In a spacetime diagram, we can visualize the regions that have spacelike, timelike, or lightlike separation from a given event by drawing the event’s light cones—shapes consisting of all points that have lightlike separation from the event in question. Every event (every point in spacetime) has two light cones:
An event’s past light cone represents the worldlines that light could travel (from other events in the past) to arrive at this event. In other words, it consists of all the other points in the spacetime diagram that are exactly 45 degrees below horizontal from the event in question (since a slope of 45 degrees represents the speed of light).
An event’s future light cone represents the worldlines light could travel if it was emitted from the event in question (to reach other events in the future). In other words, it consists of all the other points that are exactly 45 degrees above horizontal from the specified event.
In a three-dimensional spacetime diagram—which represents time with the vertical axis and two dimensions of space with the horizontal axes—the past and future light cones are shaped like actual cones. (See the figure to the left.) A two-dimensional spacetime diagram, on the other hand, represents only one dimension of space. In a 2D diagram, the future light cone looks like a “V” and the past light cone looks like an upside-down “V.” Together, they form an “X” centered on the event to which they belong. (See the figure below.)
In reality, of course, there are three dimensions of space; so in real-life spacetime, a light cone is a four-dimensional hypercone: the future light cone is a sphere that expands as time goes forward; the past light cone is a sphere that gets smaller until it vanishes at the point where the future light cone begins. But I don’t know how to draw four-dimensional spacetime diagrams, so we’ll have to ignore one or two spatial dimensions and content ourselves with cones or Vs instead.
All of the points inside the past and future light cones of an event have timelike separation from that event. All points outside the cones have spacelike separation from the event. Thus, light cones divide spacetime into regions of timelike and spacelike separation from a given event.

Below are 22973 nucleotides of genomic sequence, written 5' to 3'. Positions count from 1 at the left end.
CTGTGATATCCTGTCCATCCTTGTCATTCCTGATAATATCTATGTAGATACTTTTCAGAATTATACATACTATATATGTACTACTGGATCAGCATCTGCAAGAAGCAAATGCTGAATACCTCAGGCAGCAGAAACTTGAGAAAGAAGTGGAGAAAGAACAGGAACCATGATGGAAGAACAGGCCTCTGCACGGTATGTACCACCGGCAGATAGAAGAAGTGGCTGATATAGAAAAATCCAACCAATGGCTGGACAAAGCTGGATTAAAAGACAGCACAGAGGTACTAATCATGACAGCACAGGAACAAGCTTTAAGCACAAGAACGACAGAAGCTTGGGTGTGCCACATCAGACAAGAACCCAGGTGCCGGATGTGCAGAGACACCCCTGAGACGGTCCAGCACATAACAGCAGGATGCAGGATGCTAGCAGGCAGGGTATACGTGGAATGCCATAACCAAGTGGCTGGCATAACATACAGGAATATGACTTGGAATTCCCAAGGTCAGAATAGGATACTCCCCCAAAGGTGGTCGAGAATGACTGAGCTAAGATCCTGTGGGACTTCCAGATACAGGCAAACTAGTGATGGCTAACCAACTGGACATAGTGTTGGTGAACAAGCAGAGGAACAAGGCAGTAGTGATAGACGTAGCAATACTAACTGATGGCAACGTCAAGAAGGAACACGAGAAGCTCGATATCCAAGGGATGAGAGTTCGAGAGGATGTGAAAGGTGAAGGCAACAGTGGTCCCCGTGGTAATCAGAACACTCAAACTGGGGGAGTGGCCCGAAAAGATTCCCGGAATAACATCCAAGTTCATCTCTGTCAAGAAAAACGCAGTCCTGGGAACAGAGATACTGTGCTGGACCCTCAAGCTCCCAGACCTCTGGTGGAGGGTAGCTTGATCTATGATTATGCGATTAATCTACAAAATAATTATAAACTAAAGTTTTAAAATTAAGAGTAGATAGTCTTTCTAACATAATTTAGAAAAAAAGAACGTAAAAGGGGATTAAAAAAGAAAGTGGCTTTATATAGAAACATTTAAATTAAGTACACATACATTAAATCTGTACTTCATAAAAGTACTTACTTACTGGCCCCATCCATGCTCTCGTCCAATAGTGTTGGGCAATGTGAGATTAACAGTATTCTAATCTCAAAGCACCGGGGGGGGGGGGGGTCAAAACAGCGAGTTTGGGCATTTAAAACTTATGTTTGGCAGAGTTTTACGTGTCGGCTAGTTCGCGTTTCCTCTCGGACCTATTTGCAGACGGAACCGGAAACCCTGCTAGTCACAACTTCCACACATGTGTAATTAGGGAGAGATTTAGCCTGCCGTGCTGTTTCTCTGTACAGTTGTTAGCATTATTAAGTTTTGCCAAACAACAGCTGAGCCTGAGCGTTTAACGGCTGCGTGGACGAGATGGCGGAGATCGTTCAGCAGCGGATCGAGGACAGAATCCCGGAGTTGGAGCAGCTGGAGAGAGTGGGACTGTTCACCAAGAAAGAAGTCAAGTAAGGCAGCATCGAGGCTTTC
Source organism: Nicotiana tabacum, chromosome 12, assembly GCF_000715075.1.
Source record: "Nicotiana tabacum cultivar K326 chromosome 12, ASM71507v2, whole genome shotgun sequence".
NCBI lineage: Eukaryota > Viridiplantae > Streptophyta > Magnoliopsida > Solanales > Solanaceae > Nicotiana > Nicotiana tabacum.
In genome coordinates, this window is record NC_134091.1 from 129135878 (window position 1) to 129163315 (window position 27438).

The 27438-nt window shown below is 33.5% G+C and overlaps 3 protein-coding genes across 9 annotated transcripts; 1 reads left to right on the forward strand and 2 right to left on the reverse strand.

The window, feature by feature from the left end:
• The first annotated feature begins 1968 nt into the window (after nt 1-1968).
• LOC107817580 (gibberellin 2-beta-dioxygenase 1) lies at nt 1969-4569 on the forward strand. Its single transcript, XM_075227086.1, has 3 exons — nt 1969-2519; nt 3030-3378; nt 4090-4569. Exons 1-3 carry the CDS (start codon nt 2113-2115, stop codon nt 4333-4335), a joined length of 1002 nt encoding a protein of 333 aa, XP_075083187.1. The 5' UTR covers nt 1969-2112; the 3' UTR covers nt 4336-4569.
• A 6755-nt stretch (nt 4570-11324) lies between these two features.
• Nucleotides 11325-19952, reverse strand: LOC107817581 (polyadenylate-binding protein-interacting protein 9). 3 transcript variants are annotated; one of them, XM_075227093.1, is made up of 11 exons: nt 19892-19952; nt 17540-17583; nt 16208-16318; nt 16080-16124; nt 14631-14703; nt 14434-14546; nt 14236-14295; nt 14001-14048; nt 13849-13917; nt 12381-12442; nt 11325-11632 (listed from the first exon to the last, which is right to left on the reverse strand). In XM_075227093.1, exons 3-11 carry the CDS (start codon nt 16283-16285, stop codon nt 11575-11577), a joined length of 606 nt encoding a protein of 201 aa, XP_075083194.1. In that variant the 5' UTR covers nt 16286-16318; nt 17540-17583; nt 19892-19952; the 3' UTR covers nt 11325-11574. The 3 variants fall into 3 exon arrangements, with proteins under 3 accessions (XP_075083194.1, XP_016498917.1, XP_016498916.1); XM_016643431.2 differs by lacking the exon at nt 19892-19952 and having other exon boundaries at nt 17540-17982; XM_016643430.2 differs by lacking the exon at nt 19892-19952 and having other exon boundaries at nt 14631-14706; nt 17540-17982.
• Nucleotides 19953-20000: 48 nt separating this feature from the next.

Light cones also represent a limitation on causality. No physical object or causal process (that we know of) can travel faster than light. There may be some weird exceptions, though no one is entirely sure. A phenomenon called quantum entanglement suggests that subatomic particles somehow communicate with each other faster than light, as we’ll see in chapter 7, but nobody understands how that works. Also, spacetime itself can expand, as we’ll discuss in chapter 8, and this expansion can exceed the speed of light. However, it is unknown whether either of these exceptions really allows for the possibility of faster-than-light causation. Objects with mass can’t be accelerated beyond the speed of light, as we’ll see later in this chapter. Moreover, all of the massless particles that we know of (photons, gluons, and neutrinos) travel at exactly the speed of light. The fastest waves we know of (electromagnetic waves and gravitational waves, which we’ll talk about later in this chapter) also travel at that same speed.
Furthermore, if anything did go faster than light, it would be traveling backwards in time! (I’ll explain why on the next page.) For these reasons, the speed of light is considered to be the maximum speed at which anything can travel. So, no causal influence can get from one event to another faster than light.
If this is correct, then nothing that happens at a given event can affect what happens outside the event’s future light cone, since that would require some physical object or process to travel faster than light. For the same reason, an event can’t be affected by anything that happens outside its past light cone. In other words, an event’s past and future light cones are its causal boundaries: nothing outside them can affect—or be affected by—that event.